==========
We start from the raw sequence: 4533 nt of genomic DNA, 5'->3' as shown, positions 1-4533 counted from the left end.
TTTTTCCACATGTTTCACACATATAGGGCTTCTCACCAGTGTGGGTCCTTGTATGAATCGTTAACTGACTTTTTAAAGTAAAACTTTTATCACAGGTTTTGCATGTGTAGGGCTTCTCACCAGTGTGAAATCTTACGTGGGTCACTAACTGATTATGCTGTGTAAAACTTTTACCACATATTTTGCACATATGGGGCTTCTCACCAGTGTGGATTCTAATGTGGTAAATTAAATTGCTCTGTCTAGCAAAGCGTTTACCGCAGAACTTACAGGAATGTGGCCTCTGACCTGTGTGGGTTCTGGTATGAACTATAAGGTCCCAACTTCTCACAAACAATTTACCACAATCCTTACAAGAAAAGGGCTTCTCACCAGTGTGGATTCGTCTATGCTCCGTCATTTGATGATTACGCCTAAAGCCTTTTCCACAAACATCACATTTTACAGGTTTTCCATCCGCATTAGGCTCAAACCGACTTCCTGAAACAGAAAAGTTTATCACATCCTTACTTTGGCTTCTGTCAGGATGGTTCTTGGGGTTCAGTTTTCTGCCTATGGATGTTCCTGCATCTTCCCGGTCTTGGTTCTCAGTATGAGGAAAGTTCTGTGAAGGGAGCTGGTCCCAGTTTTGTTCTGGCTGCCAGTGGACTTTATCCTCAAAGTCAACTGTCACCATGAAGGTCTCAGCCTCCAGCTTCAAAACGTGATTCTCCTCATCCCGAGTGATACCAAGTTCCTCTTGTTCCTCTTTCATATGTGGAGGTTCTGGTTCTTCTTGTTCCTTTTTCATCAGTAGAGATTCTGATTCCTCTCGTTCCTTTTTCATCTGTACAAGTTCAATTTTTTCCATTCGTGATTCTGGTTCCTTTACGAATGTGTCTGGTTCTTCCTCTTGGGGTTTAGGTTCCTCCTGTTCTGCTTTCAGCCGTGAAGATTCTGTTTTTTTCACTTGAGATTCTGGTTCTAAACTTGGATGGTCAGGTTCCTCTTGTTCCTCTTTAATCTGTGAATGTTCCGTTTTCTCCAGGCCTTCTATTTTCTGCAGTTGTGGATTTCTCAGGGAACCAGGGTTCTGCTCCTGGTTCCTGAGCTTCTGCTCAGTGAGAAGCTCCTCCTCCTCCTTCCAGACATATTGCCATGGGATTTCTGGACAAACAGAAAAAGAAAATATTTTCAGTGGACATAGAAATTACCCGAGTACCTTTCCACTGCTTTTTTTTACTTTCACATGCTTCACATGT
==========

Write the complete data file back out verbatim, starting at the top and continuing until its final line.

We start from the raw sequence: 4533 nt of genomic DNA, 5'->3' as shown, positions 1-4533 counted from the left end.
TTTTTCCACATGTTTCACACATATAGGGCTTCTCACCAGTGTGGGTCCTTGTATGAATCGTTAACTGACTTTTTAAAGTAAAACTTTTATCACAGGTTTTGCATGTGTAGGGCTTCTCACCAGTGTGAAATCTTACGTGGGTCACTAACTGATTATGCTGTGTAAAACTTTTACCACATATTTTGCACATATGGGGCTTCTCACCAGTGTGGATTCTAATGTGGTAAATTAAATTGCTCTGTCTAGCAAAGCGTTTACCGCAGAACTTACAGGAATGTGGCCTCTGACCTGTGTGGGTTCTGGTATGAACTATAAGGTCCCAACTTCTCACAAACAATTTACCACAATCCTTACAAGAAAAGGGCTTCTCACCAGTGTGGATTCGTCTATGCTCCGTCATTTGATGATTACGCCTAAAGCCTTTTCCACAAACATCACATTTTACAGGTTTTCCATCCGCATTAGGCTCAAACCGACTTCCTGAAACAGAAAAGTTTATCACATCCTTACTTTGGCTTCTGTCAGGATGGTTCTTGGGGTTCAGTTTTCTGCCTATGGATGTTCCTGCATCTTCCCGGTCTTGGTTCTCAGTATGAGGAAAGTTCTGTGAAGGGAGCTGGTCCCAGTTTTGTTCTGGCTGCCAGTGGACTTTATCCTCAAAGTCAACTGTCACCATGAAGGTCTCAGCCTCCAGCTTCAAAACGTGATTCTCCTCATCCCGAGTGATACCAAGTTCCTCTTGTTCCTCTTTCATATGTGGAGGTTCTGGTTCTTCTTGTTCCTTTTTCATCAGTAGAGATTCTGATTCCTCTCGTTCCTTTTTCATCTGTACAAGTTCAATTTTTTCCATTCGTGATTCTGGTTCCTTTACGAATGTGTCTGGTTCTTCCTCTTGGGGTTTAGGTTCCTCCTGTTCTGCTTTCAGCCGTGAAGATTCTGTTTTTTTCACTTGAGATTCTGGTTCTAAACTTGGATGGTCAGGTTCCTCTTGTTCCTCTTTAATCTGTGAATGTTCCGTTTTCTCCAGGCCTTCTATTTTCTGCAGTTGTGGATTTCTCAGGGAACCAGGGTTCTGCTCCTGGTTCCTGAGCTTCTGCTCAGTGAGAAGCTCCTCCTCCTCCTTCCAGACATATTGCCATGGGATTTCTGGACAAACAGAAAAAGAAAATATTTTCAGTGGACATAGAAATTACCCGAGTACCTTTCCACTGCTTTTTTTTACTTTCACATGCTTCACATGT